The average American uses around 66 gallons of water per day. We use much more than we may think, for cooking, cleaning, washing dishes, drinking, and flushing the toilet. It is so easy to take water for granted when it is easily accessible to us by just turning on the faucet. Every 7 in 10 people on Earth can count on having running water in their homes, but that still leaves an estimated 2.3 billion people without running water.
In 2018, Cape Town, a city in South Africa, almost ran completely out of water, becoming the first city to do so. The city had three years of no rainfall, and the residents were panicking. Thankfully, Day Zero never came — so what happened?
The people of Cape Town became “water-wise.” They discussed and devised techniques that used as little water as possible, which was not easy as each household had a limit of 50 liters per day. This, along with some much-needed rain, effectively saved water and the city. Despite this good news, there is still a risk of running out of water in the future.
This is not just Cape Town’s problem, however. São Paulo, Melbourne, Jakarta, London, Beijing, Istanbul, Tokyo, Bangalore, Barcelona, and Mexico City will all face their own Day Zero in the next few decades if they do not change the way they use water soon. According to the Water Resources Institute in 2015, most countries will not have enough water to meet year-round demand by 2040.
All humans rely on just 1% of the entire planet’s water supply: this 1% is the fresh water that is not frozen in the North. When people discuss what it means to run out of water, they are talking about that 1%. Most of this 1% is underground and very difficult as well as expensive to access, so where people live in the world heavily determines their access to water. Poorer, less-developed countries have much smaller access to water than the world’s wealthiest.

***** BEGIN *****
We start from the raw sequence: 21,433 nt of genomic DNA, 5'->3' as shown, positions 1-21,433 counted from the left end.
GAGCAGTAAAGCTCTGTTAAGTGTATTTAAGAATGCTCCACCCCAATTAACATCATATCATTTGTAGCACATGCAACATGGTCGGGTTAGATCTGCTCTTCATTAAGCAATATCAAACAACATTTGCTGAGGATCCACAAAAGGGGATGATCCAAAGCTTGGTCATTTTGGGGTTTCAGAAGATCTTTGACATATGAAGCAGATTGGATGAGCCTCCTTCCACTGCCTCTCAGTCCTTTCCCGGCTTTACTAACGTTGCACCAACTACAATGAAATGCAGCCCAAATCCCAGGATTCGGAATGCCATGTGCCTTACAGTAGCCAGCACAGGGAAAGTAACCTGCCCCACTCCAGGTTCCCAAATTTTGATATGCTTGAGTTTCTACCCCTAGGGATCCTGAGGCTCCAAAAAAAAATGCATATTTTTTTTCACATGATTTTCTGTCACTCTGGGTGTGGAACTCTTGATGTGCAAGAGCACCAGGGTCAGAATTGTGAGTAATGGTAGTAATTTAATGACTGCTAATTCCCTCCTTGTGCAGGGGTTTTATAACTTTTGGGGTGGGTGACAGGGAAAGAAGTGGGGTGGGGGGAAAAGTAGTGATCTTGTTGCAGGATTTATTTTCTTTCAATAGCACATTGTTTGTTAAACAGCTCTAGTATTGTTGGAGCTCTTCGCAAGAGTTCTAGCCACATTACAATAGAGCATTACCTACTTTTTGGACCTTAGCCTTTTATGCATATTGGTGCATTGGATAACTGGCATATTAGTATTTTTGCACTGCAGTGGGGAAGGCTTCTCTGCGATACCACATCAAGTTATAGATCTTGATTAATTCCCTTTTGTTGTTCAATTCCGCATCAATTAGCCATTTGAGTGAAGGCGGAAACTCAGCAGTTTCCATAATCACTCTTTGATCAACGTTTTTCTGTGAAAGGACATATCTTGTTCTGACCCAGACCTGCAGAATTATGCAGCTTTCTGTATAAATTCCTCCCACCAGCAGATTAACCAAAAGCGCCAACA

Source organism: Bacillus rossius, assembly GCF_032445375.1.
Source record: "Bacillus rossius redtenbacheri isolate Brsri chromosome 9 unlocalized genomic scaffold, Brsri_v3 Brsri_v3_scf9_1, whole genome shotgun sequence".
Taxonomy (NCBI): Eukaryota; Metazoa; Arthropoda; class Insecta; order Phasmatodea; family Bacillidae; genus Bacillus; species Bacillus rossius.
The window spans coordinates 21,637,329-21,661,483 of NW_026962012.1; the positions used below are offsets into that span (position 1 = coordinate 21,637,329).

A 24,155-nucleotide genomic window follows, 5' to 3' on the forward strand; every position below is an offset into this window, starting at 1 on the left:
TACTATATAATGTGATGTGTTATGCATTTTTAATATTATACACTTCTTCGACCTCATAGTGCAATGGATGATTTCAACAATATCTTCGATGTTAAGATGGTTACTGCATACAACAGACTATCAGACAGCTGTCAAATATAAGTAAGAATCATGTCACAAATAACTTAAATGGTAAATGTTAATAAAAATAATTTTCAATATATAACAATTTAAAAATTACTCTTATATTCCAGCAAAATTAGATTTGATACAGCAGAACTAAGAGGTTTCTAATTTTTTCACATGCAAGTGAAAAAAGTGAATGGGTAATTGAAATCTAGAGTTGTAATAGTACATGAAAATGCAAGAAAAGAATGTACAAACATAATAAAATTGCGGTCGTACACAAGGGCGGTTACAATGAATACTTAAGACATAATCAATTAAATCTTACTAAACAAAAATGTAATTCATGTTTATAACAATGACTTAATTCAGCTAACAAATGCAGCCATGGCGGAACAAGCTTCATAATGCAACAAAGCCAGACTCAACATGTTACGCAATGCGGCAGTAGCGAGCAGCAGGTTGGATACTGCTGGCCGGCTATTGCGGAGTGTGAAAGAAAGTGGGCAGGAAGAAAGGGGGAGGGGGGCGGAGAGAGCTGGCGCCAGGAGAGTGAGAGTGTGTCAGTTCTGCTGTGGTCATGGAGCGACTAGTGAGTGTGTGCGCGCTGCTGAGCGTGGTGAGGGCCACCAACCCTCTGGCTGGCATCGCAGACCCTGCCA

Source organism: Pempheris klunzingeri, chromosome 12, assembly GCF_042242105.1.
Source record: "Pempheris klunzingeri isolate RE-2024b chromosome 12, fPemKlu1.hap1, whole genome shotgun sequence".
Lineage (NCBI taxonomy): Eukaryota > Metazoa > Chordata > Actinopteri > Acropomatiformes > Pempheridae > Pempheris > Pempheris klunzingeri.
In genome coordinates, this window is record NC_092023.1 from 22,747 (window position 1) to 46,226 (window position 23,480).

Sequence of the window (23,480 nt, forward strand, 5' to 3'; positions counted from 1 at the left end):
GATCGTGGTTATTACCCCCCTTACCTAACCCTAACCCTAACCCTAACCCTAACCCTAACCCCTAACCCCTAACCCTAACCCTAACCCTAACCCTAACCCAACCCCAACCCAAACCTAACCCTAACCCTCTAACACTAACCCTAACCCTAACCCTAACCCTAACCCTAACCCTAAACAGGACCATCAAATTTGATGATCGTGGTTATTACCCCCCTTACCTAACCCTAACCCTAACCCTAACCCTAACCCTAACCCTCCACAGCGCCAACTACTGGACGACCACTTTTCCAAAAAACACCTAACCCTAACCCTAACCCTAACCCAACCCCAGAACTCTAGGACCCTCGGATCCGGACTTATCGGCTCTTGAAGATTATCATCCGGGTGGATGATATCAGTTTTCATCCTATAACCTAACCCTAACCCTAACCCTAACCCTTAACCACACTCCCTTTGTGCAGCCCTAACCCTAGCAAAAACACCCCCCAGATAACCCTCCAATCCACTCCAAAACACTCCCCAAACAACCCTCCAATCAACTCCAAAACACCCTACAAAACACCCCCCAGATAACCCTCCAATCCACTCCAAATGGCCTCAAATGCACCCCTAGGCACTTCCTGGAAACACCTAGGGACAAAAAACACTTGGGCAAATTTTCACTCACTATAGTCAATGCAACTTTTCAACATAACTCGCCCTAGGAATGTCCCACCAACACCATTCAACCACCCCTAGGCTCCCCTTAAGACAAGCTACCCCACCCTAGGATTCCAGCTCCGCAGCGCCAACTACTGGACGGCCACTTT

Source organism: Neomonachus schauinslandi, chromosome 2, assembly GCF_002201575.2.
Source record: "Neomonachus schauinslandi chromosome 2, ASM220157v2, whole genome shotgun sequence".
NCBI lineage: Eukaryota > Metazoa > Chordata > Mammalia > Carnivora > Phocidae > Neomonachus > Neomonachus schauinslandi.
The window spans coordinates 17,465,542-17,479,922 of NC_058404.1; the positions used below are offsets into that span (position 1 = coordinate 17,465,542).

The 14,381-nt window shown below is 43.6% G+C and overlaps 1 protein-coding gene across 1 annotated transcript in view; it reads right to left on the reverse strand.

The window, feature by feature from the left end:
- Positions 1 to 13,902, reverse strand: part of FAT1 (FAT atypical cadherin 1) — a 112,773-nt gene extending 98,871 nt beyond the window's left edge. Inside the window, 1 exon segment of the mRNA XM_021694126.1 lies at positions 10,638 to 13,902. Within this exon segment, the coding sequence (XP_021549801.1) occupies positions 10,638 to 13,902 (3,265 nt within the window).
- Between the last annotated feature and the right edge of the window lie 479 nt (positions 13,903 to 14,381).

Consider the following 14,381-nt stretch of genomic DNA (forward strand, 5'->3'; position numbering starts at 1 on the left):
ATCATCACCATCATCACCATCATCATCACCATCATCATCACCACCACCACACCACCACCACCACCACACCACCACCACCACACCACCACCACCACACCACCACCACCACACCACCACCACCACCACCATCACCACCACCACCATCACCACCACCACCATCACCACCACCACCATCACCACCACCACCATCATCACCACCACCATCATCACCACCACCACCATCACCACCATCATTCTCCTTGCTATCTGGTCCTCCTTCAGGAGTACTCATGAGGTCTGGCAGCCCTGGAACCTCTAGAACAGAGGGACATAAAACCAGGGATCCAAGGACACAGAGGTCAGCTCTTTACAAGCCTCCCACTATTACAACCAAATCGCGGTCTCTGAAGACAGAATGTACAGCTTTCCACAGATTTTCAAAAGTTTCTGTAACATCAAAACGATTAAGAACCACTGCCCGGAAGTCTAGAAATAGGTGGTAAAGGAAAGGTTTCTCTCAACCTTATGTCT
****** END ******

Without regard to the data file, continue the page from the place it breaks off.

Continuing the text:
Climate change is not helping the problem either. There are more countries experiencing drought periods than ever before. The rain and snow that we rely on to replenish our crops are becoming a lot less reliable, because as the world population increases, our consumption of water increases with it.
Like Cape Town, Mexico City is another great case study in regards to this problem. Because the Spanish drained their canals in the 16th century and filled them in in order to develop their city, Mexico City often floods due to excess rain. Despite this, the city still needs to access water from other parts of Mexico, or they pump it up from underground with devices called aquifers. 50% of Mexico’s water supply comes from underground, and this means that in the next few decades, they will run out. Another side effect of the aquifers is that they compress the soil. In other words, Mexico City is literally sinking.
While Cape Town is an example of individuals changing their water usage more than anything, the problem is much bigger than that. 70% of the 1% freshwater humans rely on is used for agriculture, and another 22% is used for industry. This water goes into all of the food that we buy at grocery stores, or into making our clothing, but nothing requires as much water consumption as the meat industry. Just one quarter-pound hamburger takes 1,650 liters of water to produce because of the amount of alfalfa required to feed cattle (and the water that it takes to grow the alfalfa). Water is treated and priced as if there will always be enough of it, and is thus used in absurdly wasteful ways.
“I definitely think that more people need to pay attention to the water crisis, in both first and third world countries,” said Charlie Valencia ’20. “We’re focusing a lot on other symptoms of climate change — melting icebergs, dying species, etcetera — and I agree that all of it is really important, but there are hundreds of millions of people who don’t have regular access to drinking water, and/or have to walk miles to get their water supply.”
“I definitely think that more people need to pay attention to the water crisis, in both first and third world countries,” said Charlie Valencia ‘20. “We’re focusing a lot on other symptoms of climate change — melting icebergs, dying species, etcetera — and I agree that all of it is really important, but there are hundreds of millions of people who don’t have regular access to drinking water, and/or have to walk miles to get their water supply,” said Charlie Valencia ’20.